What was the outcome of your effort?

The outcome is a work in progress. This is not a quick fix. Rather, RTI is the process by which a school makes continual improvement of its educational delivery system by ensuring that students don't fall through the cracks. We are always tightening up our systems and reviewing data with an eye towards making decisions and monitoring at every step along the way. One major step in Palmer's RTI evolution was to streamline our placement of incoming freshmen into interventions classes (standard protocol). At some level, both an outcome and an ongoing challenge, RTI has demonstrated the capacity to "lift the hood" and truly look at the impact of instruction. As we increase our work with data to identify struggling learners more quickly, we are finding areas of instructional and curricular concerns that may be contributing to learning struggles. In response to this finding, we have begun a push for PLC's to share responsibility and amplify collaboration in order to improve educational outcomes for the students of each instructional member of the team.

What data could you share reflecting improvements due to RTI initiatives?

Our Tutoring Center data set is the most encouraging this year. As the centerpiece of the RTI process in our building, mostly targeting freshmen, we have experienced considerable success in several areas. Some of the areas of growth are reflected in grades and reducing our failure rate. Others are more anecdotal regarding student reflections on their learning experience and attitudinal shifts amongst the staff that assisted in the Tutoring Center this year. We are witnessing better vertical alignment within PLC's as a result of the collaboration in the Tutoring Center. Namely, as teachers work in the Tutoring Center, they become more aware of what is going on from grades 9 through 12 and across various content areas. This has spurred on discussions about the importance of curriculum transparency, consistent grading policies and collaboration.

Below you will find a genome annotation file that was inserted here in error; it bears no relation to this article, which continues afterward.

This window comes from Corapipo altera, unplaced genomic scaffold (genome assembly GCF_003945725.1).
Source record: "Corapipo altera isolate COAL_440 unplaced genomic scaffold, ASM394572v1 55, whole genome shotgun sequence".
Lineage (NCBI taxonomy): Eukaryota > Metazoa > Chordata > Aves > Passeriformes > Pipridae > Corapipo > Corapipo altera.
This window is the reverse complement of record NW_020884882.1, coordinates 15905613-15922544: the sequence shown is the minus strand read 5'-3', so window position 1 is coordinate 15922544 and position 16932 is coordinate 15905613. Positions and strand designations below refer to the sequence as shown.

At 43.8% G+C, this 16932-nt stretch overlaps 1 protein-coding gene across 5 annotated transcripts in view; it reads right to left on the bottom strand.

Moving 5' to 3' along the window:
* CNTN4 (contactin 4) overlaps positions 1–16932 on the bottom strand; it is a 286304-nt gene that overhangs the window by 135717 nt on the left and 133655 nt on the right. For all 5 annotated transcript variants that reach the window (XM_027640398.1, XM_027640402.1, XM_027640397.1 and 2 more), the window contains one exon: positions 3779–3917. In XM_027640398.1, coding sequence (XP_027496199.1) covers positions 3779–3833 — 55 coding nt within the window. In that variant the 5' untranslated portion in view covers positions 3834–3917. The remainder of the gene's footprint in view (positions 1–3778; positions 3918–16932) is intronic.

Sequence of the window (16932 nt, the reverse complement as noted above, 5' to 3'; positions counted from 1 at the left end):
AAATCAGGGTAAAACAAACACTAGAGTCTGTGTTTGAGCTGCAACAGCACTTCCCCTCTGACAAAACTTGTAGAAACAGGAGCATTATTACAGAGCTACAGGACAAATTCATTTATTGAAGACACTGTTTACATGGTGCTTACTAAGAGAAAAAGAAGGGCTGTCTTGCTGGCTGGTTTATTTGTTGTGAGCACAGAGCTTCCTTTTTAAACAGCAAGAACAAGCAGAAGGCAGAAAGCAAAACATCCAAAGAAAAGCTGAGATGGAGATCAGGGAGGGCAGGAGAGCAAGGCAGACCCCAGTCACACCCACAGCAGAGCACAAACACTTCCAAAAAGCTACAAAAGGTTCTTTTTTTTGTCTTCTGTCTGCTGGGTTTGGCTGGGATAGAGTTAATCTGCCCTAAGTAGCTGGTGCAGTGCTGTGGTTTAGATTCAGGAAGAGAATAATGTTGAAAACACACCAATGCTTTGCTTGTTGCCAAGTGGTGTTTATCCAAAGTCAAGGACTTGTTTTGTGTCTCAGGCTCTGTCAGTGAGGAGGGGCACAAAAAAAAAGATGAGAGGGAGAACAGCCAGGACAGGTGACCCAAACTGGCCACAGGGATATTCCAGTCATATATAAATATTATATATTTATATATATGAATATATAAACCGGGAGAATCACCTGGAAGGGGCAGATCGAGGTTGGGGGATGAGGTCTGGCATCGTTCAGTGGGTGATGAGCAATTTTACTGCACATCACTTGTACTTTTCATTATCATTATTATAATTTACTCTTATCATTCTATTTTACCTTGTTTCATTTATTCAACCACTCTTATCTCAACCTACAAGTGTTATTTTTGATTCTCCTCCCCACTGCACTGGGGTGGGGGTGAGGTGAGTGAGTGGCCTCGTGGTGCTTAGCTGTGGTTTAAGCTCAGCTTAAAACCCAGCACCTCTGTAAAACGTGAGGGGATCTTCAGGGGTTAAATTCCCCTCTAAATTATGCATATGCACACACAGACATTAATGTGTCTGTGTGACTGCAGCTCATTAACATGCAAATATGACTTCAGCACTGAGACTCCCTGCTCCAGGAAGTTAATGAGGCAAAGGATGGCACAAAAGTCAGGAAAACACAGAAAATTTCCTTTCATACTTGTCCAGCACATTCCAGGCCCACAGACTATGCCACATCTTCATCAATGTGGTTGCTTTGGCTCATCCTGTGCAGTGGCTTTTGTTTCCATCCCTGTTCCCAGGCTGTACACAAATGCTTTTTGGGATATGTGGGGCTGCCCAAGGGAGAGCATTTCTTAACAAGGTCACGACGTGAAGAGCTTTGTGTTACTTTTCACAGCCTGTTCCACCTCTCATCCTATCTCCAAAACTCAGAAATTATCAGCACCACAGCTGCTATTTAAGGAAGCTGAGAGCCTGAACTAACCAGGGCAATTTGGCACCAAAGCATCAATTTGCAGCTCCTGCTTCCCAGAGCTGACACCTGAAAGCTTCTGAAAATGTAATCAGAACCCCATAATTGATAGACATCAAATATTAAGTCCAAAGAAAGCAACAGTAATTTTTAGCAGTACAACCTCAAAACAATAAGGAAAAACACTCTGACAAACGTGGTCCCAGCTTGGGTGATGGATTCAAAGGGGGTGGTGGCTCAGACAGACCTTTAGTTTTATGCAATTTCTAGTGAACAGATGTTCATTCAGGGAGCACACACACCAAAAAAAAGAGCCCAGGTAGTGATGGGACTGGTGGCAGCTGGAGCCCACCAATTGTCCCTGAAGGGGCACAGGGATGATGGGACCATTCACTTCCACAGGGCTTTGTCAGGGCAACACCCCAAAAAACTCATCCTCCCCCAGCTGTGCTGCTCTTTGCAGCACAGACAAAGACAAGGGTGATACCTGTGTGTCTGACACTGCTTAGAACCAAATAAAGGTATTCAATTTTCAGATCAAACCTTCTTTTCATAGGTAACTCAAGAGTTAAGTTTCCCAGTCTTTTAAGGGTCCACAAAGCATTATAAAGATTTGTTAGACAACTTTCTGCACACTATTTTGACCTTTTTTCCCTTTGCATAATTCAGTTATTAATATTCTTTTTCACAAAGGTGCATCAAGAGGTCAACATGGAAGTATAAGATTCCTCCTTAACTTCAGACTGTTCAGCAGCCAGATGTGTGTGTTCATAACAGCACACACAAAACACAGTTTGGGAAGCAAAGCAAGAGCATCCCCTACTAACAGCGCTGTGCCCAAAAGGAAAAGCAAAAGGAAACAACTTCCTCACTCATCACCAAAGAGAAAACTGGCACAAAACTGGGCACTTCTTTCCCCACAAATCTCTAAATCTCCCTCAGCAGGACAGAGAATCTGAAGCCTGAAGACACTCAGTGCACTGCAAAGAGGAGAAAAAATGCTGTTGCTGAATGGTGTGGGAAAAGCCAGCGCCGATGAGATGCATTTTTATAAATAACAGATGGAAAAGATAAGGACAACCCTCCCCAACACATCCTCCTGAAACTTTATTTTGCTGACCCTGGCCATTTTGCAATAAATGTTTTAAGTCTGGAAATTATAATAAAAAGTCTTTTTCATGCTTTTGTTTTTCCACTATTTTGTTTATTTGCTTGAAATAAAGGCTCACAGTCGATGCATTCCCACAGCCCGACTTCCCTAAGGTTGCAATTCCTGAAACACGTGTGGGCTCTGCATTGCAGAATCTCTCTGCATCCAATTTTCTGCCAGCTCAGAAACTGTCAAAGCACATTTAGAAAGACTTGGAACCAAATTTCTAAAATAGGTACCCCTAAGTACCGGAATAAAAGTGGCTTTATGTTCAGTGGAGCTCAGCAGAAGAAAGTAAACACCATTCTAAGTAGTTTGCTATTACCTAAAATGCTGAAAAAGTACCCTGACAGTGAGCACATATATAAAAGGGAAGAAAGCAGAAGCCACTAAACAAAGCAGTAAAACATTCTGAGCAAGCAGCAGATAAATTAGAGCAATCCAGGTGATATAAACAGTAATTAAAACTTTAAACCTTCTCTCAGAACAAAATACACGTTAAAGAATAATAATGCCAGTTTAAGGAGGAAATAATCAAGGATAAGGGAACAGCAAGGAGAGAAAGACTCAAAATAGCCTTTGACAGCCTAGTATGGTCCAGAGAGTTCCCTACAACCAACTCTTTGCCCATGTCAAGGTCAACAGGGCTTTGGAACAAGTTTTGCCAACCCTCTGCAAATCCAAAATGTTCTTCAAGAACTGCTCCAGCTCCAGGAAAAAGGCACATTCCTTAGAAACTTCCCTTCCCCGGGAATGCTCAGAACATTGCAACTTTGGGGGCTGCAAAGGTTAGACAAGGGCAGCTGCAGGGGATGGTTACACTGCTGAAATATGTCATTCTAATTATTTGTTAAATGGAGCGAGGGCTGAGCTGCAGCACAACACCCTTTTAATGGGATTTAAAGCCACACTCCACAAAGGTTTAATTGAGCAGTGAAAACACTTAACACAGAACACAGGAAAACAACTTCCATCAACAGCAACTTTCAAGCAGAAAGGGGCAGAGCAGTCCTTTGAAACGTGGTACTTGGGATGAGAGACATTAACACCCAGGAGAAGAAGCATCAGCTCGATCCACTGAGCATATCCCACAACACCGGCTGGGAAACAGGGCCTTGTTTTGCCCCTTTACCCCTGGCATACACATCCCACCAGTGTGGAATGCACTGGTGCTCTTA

What advice would you give others?

  • Find a way to centralize your resources in order to maximize service delivery. Ideally, this could take the form of a Tutoring Center.
  • Don't get too hung up on the pyramid specificity offered by RTI experts (after all, what exactly defines a Tier 2 intervention anyway?) Instead focus the majority of your resources on establishing quality diagnostic tools to identify what students need help and then addressing those needs in a timely manner.
  • Make sure you have a strong, cohesive data system so that people aren't buried in data entry.
  • Get beyond "buy-in" with your staff and push towards ownership. The more this work is shared, the more successful it will be. Our approach this year is all about "shared responsibility for all learners."
  • Above all, accept that RTI is a work in process and all of us have much to learn about how to best implement this model. Without a doubt, it has the potential to help schools improve the quality of education across the board.